HOT off the Wire
The "TRUE" charge ~
E.O. Cailleteau - Dreux Camp 110 - Louisiana
"To you, Sons of Confederate Veterans, we will commit the vindication of the cause for which we fought. To your strength will be given the defense of the Confederate soldier's good name, the guardianship of his history, the emulation of his virtues, the perpetuation of those principles which he loved and which you love also, and those ideals which made him glorious and which you also cherish. Are you also ready to die for your country? Is your life worthy to be remembered along with theirs? Do you choose for yourself this greatness of soul?"
- Lt. Gen. S.D. Lee
Denne A. Sweeney - Lt CIC, SCV - email@example.com
Vanderbilt reverses 1989 position on "Confederate" name
"It appears that the mutual intent [of the UDC and Peabody College] was to honor Confederate war dead and their descendants. It also appears to me that the building would not have been constructed had it not been for the important financial commitment of the Tennessee Division of the United Daughters of the Confederacy, a commitment that was fulfilled during the depression years.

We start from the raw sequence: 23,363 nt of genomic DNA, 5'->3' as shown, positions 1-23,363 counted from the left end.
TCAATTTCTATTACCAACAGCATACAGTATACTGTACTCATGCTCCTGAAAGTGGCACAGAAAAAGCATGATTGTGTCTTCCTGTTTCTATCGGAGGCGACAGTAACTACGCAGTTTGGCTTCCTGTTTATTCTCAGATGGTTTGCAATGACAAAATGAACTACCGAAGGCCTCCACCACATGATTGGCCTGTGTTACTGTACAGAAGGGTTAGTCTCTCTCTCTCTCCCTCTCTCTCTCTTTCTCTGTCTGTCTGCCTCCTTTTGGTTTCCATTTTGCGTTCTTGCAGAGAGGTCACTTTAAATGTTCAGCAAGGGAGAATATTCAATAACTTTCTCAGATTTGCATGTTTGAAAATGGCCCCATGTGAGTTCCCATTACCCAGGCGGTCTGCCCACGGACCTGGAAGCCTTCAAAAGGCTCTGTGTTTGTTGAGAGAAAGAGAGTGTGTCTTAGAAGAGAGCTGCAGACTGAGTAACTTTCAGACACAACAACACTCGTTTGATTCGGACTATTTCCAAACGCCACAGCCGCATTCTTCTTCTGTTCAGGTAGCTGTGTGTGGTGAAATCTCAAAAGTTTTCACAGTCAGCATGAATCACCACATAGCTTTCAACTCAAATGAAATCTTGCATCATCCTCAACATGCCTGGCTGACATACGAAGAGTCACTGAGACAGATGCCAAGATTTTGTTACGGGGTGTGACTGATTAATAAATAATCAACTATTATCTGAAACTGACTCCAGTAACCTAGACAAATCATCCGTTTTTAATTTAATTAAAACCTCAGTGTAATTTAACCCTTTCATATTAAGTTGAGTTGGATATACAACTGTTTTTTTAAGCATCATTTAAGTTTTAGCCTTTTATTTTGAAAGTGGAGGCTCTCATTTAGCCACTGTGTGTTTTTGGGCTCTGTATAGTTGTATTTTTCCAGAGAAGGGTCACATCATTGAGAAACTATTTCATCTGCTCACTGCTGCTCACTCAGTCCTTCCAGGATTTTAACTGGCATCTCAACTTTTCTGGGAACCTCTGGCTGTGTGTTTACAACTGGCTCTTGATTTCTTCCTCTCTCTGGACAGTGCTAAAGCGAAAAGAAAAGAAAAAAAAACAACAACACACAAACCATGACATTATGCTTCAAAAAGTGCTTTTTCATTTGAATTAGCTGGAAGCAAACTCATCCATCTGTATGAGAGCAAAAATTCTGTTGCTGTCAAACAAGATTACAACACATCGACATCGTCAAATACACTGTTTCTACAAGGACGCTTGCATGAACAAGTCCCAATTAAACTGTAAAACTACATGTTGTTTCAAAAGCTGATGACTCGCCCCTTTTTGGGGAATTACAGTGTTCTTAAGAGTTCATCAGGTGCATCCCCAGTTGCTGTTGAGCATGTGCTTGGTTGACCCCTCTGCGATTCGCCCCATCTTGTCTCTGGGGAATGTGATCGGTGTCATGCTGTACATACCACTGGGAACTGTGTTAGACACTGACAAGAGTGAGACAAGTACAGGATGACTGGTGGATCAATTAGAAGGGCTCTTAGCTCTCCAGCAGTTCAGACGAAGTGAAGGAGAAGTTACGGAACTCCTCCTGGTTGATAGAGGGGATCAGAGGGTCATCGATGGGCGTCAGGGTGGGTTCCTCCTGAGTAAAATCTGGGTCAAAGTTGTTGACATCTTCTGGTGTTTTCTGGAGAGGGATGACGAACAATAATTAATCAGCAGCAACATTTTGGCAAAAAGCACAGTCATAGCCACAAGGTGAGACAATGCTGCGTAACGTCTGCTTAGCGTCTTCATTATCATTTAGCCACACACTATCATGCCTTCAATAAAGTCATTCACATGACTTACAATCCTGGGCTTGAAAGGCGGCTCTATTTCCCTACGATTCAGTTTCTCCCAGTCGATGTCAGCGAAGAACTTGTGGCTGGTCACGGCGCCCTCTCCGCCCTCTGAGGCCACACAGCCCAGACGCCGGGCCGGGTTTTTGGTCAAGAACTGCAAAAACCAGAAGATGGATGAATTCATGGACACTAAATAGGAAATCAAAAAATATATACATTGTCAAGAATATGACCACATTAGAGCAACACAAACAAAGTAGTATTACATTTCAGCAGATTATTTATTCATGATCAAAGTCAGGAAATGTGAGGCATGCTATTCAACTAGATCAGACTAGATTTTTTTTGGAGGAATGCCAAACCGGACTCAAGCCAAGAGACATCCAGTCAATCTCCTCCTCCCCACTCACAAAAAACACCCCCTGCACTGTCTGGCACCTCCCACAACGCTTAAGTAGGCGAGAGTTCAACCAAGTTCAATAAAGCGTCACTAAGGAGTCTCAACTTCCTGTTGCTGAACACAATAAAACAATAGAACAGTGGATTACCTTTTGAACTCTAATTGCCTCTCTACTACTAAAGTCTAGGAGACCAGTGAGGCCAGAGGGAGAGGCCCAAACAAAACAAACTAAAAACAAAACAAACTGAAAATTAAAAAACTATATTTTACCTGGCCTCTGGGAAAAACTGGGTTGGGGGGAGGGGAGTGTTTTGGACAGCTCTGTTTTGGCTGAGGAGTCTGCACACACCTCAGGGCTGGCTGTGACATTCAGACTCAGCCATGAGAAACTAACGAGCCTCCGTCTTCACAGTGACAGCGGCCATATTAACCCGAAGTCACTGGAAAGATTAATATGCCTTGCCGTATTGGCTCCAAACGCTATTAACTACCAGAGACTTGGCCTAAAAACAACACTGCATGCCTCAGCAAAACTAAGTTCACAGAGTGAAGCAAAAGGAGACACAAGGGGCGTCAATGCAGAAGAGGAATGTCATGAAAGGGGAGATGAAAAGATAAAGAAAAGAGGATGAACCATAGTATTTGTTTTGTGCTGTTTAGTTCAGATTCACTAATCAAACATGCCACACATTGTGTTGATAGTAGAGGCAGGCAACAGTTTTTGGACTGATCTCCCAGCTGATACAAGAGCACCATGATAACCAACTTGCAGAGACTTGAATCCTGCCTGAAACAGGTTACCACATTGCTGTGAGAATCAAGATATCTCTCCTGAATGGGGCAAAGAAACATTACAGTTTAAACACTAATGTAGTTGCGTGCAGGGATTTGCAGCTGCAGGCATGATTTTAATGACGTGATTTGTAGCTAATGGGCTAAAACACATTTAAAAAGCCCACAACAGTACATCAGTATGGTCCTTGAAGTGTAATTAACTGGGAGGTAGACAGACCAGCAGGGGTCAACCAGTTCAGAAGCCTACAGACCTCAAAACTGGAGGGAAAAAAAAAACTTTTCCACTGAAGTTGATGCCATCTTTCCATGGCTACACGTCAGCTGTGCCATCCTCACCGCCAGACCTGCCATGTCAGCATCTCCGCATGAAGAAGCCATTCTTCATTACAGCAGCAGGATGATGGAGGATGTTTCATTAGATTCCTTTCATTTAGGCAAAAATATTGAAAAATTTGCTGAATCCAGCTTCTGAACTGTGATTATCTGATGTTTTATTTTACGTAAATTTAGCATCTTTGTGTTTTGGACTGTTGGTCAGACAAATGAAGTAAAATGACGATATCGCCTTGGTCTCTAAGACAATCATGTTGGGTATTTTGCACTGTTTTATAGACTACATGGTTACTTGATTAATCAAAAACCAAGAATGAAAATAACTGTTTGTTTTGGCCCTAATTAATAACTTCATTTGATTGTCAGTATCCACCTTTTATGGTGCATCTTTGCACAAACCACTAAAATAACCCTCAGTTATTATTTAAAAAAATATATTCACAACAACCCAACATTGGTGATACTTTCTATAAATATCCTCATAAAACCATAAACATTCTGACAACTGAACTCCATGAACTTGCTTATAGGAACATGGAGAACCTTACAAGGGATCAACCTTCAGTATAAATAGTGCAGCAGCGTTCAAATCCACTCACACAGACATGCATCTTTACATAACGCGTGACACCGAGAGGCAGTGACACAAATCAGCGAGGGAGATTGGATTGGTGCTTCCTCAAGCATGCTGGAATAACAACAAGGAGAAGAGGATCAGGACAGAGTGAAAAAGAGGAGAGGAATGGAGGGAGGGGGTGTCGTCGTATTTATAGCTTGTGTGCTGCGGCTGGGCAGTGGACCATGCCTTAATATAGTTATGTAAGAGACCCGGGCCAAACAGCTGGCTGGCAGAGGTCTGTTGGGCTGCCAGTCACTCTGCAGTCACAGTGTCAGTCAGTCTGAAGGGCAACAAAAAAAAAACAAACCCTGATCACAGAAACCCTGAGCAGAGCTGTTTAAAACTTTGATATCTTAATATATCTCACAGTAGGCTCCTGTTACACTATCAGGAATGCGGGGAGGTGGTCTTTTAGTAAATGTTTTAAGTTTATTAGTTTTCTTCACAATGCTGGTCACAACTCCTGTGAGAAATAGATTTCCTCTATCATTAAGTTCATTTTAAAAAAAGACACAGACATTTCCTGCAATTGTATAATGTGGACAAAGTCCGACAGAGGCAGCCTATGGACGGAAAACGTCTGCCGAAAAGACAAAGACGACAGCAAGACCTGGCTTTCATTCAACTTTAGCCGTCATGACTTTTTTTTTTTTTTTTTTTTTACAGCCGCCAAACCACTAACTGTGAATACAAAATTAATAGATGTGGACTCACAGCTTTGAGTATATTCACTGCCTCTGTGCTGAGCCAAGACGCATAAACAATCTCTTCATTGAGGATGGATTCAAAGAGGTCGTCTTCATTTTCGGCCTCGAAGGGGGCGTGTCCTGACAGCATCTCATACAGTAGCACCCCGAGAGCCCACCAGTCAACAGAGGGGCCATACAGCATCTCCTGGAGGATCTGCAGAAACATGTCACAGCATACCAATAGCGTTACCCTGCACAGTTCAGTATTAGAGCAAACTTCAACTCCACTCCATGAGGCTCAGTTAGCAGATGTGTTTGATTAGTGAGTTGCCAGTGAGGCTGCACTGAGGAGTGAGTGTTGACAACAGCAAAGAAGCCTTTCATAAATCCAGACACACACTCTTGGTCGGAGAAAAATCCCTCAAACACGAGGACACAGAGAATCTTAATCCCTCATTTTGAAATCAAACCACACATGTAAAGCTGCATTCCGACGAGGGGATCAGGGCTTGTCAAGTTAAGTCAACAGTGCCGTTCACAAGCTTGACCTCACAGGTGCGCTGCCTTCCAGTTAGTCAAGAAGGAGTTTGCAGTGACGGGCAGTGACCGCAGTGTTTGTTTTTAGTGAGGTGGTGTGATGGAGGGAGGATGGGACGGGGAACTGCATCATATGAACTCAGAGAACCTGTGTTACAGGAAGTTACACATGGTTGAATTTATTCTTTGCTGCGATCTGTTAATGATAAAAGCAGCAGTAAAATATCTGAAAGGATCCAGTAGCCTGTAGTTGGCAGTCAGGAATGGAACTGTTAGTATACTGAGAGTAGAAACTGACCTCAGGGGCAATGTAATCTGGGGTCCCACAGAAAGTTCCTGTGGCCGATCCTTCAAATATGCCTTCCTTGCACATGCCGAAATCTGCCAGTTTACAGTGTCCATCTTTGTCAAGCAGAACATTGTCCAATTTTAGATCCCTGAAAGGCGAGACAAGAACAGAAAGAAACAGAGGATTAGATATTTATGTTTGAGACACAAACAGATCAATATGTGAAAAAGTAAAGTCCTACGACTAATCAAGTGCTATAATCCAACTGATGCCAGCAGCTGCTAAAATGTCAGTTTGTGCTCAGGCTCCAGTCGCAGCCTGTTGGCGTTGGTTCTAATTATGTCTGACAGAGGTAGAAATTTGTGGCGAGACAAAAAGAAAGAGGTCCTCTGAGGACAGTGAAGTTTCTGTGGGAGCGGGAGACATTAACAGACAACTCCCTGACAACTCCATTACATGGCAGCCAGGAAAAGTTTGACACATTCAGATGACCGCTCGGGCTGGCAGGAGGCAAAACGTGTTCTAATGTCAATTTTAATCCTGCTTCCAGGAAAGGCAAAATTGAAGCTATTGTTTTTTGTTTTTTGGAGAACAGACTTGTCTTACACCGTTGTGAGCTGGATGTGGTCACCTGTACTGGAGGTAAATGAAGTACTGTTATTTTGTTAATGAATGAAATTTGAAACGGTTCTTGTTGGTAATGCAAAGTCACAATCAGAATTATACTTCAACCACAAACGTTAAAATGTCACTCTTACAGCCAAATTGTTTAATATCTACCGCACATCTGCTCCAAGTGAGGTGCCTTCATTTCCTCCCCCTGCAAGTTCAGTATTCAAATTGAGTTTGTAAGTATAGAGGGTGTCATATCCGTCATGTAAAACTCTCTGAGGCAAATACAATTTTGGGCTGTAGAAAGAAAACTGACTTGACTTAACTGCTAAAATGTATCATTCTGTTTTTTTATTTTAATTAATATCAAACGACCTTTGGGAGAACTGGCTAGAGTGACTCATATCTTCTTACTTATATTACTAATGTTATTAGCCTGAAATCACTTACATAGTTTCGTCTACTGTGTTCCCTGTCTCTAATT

"Based on the history of the building as currently available to me, and the absence of any indication that the naming of Confederate Memorial Hall by George Peabody College for teachers was in any sense intended to support either slavery or any other form of prejudice toward Blacks, I am not inclined to recommend a change in the name to Vanderbilt's Board of Trust."
This letter is interesting because it refers to a "mutual intent," which became an important ingredient of the contract between the UDC and Peabody, and which ingredient is both reflected and memorialized in writing: The words "Confederate Memorial" are carved in stone!
This letter is also interesting because then-Chancellor Wyatt opines that there is nothing inherently offensive underlying the dormitory's name.
I think the UDC has the standing to maintain an action
against Vanderbilt on a contract theory, and several equitable theories,
and I think it can be won (if Vanderbilt's absurd decision is not first
won in the court of public opinion).
Correspondence received ~
George M. Church, Past Commander
With kindest regards,
(Permission has been granted by the listmasters and/or authors to reprint and publish)